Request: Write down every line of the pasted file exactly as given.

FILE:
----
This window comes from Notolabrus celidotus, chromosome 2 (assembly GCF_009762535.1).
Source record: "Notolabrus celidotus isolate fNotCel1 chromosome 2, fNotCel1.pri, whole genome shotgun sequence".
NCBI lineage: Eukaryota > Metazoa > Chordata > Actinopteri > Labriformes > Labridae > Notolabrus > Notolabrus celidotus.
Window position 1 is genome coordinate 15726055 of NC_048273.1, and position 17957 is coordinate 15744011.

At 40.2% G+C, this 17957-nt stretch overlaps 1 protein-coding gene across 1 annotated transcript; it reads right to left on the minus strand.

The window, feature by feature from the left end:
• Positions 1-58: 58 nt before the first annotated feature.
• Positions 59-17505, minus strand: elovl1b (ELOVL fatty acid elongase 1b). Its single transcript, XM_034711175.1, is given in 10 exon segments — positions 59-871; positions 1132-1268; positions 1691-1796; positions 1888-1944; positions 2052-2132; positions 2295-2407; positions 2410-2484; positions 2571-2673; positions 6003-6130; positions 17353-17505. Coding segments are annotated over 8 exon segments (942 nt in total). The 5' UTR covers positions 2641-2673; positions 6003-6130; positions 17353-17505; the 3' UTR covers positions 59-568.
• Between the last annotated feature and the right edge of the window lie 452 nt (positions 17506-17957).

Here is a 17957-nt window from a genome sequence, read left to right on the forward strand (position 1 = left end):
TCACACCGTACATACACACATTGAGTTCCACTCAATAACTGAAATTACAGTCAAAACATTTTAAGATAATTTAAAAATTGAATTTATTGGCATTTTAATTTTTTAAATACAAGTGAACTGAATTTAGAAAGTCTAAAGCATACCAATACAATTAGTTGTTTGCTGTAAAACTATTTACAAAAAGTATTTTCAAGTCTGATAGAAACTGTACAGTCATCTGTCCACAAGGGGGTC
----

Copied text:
This window comes from Notolabrus celidotus, chromosome 2 (assembly GCF_009762535.1).
Source record: "Notolabrus celidotus isolate fNotCel1 chromosome 2, fNotCel1.pri, whole genome shotgun sequence".
NCBI lineage: Eukaryota > Metazoa > Chordata > Actinopteri > Labriformes > Labridae > Notolabrus > Notolabrus celidotus.
Window position 1 is genome coordinate 15726055 of NC_048273.1, and position 17957 is coordinate 15744011.

At 40.2% G+C, this 17957-nt stretch overlaps 1 protein-coding gene across 1 annotated transcript; it reads right to left on the minus strand.

The window, feature by feature from the left end:
• Positions 1-58: 58 nt before the first annotated feature.
• Positions 59-17505, minus strand: elovl1b (ELOVL fatty acid elongase 1b). Its single transcript, XM_034711175.1, is given in 10 exon segments — positions 59-871; positions 1132-1268; positions 1691-1796; positions 1888-1944; positions 2052-2132; positions 2295-2407; positions 2410-2484; positions 2571-2673; positions 6003-6130; positions 17353-17505. Coding segments are annotated over 8 exon segments (942 nt in total). The 5' UTR covers positions 2641-2673; positions 6003-6130; positions 17353-17505; the 3' UTR covers positions 59-568.
• Between the last annotated feature and the right edge of the window lie 452 nt (positions 17506-17957).

Here is a 17957-nt window from a genome sequence, read left to right on the forward strand (position 1 = left end):
TCACACCGTACATACACACATTGAGTTCCACTCAATAACTGAAATTACAGTCAAAACATTTTAAGATAATTTAAAAATTGAATTTATTGGCATTTTAATTTTTTAAATACAAGTGAACTGAATTTAGAAAGTCTAAAGCATACCAATACAATTAGTTGTTTGCTGTAAAACTATTTACAAAAAGTATTTTCAAGTCTGATAGAAACTGTACAGTCATCTGTCCACAAGGGGGTC